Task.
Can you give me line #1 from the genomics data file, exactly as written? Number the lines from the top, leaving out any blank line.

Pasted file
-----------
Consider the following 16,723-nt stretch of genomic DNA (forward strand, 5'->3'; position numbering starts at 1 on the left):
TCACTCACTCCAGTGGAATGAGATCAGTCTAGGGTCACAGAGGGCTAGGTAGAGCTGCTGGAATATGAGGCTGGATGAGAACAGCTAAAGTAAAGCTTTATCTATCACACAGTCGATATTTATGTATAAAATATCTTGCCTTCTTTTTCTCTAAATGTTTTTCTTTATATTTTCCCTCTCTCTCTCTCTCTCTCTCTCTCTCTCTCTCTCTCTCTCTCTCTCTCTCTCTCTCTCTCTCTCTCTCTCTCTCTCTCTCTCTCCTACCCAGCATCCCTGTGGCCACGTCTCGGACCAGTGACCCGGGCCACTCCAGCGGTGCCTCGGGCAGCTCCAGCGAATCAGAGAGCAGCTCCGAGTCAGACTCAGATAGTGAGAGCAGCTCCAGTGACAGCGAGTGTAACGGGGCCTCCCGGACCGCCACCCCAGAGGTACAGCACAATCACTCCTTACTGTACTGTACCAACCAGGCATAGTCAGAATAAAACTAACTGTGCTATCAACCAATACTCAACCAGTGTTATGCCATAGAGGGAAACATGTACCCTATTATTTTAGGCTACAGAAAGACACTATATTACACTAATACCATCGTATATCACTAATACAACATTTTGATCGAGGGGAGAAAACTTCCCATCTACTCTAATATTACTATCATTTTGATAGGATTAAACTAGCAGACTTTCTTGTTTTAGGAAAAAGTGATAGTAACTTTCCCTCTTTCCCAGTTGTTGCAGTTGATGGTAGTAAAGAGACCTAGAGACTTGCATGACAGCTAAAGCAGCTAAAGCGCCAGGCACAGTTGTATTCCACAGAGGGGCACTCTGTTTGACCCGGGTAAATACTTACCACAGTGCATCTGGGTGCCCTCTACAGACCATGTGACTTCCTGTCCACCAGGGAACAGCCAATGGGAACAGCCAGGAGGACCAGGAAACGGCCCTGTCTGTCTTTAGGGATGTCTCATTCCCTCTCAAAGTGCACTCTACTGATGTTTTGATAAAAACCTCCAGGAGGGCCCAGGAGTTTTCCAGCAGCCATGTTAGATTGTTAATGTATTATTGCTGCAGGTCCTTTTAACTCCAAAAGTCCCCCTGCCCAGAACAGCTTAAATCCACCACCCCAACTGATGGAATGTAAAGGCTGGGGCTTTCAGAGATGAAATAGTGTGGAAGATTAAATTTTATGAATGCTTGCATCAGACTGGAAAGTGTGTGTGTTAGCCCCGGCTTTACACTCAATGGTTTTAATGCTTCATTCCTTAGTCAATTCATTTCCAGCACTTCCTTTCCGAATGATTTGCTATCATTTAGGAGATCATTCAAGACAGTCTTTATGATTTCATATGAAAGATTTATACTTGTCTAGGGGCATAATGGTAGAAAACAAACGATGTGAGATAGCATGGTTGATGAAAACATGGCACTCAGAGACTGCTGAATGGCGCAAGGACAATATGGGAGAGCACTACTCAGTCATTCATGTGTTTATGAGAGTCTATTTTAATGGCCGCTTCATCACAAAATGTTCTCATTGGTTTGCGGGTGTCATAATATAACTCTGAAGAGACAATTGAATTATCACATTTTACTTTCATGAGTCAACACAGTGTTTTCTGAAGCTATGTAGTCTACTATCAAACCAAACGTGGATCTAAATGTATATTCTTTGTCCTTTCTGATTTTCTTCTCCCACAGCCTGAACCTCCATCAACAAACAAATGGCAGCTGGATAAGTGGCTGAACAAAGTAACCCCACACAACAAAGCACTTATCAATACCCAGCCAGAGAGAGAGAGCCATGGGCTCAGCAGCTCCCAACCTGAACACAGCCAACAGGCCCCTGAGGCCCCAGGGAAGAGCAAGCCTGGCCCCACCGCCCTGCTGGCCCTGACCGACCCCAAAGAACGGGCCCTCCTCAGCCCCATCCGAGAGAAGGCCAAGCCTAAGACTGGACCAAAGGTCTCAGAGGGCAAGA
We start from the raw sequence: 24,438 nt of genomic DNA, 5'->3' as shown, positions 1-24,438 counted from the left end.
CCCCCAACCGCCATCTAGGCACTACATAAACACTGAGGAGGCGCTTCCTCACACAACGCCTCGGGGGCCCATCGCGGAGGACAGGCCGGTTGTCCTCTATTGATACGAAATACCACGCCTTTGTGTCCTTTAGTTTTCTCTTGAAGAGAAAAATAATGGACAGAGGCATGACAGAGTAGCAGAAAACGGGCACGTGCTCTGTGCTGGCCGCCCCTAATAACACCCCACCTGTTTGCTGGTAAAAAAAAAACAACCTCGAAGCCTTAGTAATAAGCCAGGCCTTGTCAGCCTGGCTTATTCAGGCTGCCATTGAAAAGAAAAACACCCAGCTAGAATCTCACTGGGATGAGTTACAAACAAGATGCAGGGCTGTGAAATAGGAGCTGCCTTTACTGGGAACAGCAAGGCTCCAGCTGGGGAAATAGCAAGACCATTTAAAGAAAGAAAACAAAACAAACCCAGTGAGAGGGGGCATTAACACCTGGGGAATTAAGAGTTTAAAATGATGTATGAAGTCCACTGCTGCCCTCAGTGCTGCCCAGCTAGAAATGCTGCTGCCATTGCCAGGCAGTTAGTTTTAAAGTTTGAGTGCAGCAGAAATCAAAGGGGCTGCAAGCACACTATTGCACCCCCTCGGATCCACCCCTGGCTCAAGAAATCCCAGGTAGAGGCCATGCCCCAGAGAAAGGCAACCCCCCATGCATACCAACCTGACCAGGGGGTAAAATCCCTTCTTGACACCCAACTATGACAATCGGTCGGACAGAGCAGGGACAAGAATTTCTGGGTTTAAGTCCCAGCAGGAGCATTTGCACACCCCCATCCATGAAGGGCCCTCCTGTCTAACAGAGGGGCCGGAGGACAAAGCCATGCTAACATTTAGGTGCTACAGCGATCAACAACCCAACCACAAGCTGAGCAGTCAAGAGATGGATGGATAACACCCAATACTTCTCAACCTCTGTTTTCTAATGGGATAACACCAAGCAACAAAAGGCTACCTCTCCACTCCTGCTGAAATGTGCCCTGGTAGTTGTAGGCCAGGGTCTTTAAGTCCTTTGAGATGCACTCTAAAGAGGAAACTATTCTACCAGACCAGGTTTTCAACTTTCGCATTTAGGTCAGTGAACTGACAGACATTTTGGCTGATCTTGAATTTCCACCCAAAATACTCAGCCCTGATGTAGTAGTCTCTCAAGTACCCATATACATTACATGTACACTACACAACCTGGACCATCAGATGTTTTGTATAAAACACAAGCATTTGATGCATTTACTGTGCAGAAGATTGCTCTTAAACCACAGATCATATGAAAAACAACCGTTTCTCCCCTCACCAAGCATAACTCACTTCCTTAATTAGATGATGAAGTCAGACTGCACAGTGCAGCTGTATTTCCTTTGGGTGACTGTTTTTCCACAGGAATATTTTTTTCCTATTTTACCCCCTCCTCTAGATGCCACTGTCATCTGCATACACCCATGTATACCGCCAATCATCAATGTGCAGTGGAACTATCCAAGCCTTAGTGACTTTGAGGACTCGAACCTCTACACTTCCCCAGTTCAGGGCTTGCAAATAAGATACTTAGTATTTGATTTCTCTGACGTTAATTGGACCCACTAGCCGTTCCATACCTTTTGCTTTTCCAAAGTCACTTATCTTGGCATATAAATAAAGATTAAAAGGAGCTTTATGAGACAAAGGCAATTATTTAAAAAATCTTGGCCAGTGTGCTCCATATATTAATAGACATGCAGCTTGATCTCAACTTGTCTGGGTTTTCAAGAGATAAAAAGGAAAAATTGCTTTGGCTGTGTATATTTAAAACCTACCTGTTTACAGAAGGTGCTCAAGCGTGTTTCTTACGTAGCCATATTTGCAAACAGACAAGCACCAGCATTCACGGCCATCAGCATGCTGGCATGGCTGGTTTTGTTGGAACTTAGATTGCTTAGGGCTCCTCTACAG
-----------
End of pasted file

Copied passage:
Consider the following 16,723-nt stretch of genomic DNA (forward strand, 5'->3'; position numbering starts at 1 on the left):